high tide and low tide in great britain. photographs by michael marten
Motivational Megafauna, they’re extinct but they are proud of you.
I’ve always wanted a mastodon hug.
Cells cultured along origami seams, prodded to self assemble into 3D shapes. Future applications include organ growth and drug delivery.
Awesome! If you missed this cellular origami technique a couple weeks ago, you can read about it in this post of mine from a couple weeks ago. On a side note, I’m always happy when people turn science into GIFs.
Kiss of the Cretaceous Spider
Wow. Talk about unlucky. A hundred million years ago, this prehistoric spider had just grabbed lunch, literally. A wasp had been captured and was about to become spider chow. Just then, they were both engulfed in a drop of tree resin, and preserved in amber.
Although the Jurassic Park-style DNA-from-amber tricks aren’t actually realistic (sadly), it doesn’t diminish the coolness of capturing a prehistoric moment in a fossil freeze-frame.
(via Discover Magazine)
What goes into the ocean, goes into you, as this ad by Portland agency Pollinate brilliantly illustrates.
Easily mistaken for food, marine plastic – which comes primarily from land-based sources – is ingested by fish and ocean mammals.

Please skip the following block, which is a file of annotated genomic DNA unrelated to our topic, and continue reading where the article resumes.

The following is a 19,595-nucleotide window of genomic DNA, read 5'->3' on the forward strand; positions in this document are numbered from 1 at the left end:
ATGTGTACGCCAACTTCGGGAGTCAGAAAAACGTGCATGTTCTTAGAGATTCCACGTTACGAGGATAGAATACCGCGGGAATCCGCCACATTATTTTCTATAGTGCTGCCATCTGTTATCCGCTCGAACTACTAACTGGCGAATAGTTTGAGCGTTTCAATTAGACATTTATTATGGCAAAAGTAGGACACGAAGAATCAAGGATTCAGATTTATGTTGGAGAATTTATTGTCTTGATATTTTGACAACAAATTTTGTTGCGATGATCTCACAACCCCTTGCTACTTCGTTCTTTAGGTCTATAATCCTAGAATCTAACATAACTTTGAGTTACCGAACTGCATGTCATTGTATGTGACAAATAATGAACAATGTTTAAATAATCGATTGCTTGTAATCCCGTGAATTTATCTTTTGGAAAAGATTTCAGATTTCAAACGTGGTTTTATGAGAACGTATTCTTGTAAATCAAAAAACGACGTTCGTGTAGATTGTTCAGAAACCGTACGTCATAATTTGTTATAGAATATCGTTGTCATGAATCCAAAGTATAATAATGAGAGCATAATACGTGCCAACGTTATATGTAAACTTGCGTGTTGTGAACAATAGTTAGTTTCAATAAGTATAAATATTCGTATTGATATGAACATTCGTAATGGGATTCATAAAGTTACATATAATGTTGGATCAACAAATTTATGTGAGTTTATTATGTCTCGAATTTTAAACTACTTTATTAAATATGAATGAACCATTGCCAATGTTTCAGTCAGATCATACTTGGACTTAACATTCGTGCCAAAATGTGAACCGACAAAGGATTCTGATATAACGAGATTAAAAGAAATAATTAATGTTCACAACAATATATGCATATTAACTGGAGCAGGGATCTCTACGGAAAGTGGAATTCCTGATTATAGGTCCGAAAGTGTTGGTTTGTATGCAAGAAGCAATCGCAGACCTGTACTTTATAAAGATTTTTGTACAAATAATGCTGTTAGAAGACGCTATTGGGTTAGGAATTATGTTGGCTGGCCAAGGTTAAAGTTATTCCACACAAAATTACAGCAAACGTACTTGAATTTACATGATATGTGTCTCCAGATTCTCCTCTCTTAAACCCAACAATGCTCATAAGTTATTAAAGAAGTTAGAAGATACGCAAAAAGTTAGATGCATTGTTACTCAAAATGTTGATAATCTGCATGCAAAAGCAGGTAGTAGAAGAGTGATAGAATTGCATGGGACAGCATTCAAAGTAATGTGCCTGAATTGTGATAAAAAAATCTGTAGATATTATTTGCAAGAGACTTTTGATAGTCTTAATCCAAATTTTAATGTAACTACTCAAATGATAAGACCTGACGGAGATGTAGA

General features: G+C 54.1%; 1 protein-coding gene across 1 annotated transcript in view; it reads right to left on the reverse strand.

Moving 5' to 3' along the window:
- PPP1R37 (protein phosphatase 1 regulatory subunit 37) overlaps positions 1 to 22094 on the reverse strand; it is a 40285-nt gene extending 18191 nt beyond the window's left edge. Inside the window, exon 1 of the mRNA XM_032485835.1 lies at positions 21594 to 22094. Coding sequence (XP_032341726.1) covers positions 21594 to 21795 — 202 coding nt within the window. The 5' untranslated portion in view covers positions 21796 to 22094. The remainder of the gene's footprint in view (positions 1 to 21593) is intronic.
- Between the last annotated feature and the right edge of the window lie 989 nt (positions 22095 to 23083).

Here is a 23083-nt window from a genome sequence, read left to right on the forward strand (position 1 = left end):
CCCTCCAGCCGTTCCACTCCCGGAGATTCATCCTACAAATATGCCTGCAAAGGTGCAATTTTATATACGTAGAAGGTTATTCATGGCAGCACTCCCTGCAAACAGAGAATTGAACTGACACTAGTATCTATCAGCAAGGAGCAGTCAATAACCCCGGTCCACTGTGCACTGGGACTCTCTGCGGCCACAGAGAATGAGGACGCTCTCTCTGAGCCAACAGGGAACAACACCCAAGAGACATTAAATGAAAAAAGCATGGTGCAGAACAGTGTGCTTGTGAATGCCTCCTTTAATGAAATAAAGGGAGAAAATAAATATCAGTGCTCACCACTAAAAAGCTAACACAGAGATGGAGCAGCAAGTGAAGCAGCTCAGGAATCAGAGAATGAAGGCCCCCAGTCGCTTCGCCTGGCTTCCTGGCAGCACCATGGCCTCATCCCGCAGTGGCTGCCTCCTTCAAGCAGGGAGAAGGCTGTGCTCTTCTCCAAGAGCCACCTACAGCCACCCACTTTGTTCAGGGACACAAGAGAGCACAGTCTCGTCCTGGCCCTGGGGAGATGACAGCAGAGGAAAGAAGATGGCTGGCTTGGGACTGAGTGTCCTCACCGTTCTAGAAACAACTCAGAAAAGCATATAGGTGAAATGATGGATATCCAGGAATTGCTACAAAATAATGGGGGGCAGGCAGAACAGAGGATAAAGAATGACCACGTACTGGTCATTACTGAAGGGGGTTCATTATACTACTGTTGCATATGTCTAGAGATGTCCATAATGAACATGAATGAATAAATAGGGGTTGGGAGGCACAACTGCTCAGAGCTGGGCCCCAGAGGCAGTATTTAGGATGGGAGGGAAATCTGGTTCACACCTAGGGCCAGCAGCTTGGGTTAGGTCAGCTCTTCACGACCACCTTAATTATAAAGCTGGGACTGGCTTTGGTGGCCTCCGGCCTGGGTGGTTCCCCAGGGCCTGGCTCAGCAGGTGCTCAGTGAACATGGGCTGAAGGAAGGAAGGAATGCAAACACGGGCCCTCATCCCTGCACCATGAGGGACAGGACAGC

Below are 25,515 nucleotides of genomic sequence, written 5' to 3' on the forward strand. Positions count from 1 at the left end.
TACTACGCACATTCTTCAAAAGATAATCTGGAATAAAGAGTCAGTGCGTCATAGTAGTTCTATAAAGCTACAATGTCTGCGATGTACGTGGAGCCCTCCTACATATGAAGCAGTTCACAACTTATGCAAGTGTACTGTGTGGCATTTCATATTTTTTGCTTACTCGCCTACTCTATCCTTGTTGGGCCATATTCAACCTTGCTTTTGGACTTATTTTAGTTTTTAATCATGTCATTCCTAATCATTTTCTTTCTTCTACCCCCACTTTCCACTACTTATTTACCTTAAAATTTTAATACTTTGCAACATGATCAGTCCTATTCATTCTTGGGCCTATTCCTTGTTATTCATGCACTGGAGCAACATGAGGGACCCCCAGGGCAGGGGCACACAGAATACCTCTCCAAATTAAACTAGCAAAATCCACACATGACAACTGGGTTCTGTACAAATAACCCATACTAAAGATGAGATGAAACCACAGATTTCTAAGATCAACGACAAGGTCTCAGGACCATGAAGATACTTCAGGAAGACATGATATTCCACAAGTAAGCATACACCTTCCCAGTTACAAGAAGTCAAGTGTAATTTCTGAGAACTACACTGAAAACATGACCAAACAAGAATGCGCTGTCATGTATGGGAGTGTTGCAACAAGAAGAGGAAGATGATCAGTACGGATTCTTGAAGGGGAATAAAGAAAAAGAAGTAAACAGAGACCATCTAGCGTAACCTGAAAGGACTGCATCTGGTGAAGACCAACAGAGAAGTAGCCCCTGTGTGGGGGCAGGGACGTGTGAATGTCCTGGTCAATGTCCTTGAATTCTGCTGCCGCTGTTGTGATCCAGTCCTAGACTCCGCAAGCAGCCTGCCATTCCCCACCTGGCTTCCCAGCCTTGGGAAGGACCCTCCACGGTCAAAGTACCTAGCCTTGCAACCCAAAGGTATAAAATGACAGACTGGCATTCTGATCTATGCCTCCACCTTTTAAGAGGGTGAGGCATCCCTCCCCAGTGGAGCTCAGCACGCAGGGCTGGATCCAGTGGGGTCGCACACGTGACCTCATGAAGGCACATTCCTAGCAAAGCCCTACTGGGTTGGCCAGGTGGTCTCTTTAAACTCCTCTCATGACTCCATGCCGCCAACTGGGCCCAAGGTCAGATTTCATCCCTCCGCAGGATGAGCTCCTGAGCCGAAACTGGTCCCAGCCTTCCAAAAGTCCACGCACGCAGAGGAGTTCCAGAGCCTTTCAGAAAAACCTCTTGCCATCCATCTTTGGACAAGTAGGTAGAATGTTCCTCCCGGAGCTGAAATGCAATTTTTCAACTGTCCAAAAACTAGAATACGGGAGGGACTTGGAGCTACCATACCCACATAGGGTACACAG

Stunning work. Which do you think is more exquisitely built? The cosmos or the human form?
One is a seemingly infinite collection of various condensations of matter, all expanding outward from the same genesis, existing independently across immense distances that turn even the simplest observations into time travel.
The other is a localized collection of biological units, each dependent on the summed contributions of the whole, and even on the contributions of life beyond itself, in order to exist at all. As the cosmos does, it arises from a single genesis, but its growth and organization rely on an intensely intricate choreography of signals, relationships and cooperation across distances small enough that we don’t distinguish them from the body as a whole.
One is built out small bits of the other, but the larger, in a way, does not exist except that it has been named by the smaller.
I am psyched on these illustrations by Nicholas Beales! Coming from a microbiology and immunology background, I absolutely approved!
These are awesome! I’d love these as posters, they look like strange little warriors each pertaining to their own clan.
“Aye there, what clan be ye? Clan MacRophage? Or are ye of the Highland T-cells?”